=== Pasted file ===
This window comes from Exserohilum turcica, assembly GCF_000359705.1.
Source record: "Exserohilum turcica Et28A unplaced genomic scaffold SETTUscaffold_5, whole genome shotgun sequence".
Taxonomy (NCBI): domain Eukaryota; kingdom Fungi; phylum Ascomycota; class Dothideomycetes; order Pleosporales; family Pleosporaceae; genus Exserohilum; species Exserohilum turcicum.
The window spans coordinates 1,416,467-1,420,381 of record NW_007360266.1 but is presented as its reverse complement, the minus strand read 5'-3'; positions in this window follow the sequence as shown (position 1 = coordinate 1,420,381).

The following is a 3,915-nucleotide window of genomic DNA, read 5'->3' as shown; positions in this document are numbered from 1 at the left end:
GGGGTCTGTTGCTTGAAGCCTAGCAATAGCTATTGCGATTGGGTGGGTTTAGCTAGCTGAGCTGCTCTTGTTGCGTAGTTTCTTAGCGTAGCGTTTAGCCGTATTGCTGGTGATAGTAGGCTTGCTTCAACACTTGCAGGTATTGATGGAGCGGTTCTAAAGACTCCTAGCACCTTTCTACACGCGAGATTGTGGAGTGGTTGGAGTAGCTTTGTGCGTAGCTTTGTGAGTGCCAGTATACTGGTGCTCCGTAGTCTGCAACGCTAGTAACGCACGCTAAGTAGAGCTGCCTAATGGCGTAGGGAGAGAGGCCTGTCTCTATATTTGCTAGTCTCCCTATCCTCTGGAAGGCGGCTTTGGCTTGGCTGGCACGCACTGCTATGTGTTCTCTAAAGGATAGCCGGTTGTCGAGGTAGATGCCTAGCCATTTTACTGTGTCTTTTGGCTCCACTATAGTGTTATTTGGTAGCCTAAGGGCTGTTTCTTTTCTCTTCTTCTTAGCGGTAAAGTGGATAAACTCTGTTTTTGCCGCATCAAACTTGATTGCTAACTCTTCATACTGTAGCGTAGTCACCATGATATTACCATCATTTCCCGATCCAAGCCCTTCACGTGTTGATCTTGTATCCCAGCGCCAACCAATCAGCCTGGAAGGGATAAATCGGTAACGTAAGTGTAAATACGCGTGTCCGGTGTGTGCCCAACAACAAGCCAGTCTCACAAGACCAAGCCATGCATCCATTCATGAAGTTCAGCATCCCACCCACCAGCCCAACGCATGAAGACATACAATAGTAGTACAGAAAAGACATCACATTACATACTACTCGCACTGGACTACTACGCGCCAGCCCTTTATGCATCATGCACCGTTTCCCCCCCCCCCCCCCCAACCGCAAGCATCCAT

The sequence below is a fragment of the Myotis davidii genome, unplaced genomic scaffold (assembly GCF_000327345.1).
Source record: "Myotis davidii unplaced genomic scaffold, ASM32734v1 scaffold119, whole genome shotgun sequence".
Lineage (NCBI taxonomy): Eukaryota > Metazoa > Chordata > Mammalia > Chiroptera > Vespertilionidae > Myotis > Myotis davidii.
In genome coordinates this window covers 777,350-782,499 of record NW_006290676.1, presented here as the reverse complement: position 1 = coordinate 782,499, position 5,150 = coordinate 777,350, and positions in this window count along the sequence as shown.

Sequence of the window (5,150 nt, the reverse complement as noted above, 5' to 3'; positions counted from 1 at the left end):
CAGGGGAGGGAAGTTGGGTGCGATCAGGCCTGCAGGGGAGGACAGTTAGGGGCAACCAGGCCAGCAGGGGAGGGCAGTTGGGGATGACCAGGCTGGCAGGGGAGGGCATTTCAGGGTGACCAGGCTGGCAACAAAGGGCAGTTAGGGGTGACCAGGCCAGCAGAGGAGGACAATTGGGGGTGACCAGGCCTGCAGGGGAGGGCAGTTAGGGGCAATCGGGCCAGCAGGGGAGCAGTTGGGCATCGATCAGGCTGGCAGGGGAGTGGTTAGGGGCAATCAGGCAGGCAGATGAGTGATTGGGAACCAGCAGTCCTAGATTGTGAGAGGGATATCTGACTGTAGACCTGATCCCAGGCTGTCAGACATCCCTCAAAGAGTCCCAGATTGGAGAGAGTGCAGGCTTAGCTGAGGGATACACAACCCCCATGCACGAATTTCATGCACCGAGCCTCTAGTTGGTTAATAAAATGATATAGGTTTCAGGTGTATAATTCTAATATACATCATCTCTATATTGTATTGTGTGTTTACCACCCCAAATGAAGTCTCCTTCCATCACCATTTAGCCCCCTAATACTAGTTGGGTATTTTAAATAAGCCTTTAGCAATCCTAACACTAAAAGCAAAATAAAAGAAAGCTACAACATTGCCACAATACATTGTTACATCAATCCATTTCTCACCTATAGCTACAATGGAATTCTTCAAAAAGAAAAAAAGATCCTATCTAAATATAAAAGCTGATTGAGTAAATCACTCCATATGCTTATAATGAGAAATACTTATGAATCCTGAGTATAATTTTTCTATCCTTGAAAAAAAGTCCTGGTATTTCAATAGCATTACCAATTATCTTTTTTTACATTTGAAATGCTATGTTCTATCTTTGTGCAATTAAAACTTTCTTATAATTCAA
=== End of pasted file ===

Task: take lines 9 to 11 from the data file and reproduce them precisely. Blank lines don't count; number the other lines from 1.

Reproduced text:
Lineage (NCBI taxonomy): Eukaryota > Metazoa > Chordata > Mammalia > Chiroptera > Vespertilionidae > Myotis > Myotis davidii.
In genome coordinates this window covers 777,350-782,499 of record NW_006290676.1, presented here as the reverse complement: position 1 = coordinate 782,499, position 5,150 = coordinate 777,350, and positions in this window count along the sequence as shown.

Sequence of the window (5,150 nt, the reverse complement as noted above, 5' to 3'; positions counted from 1 at the left end):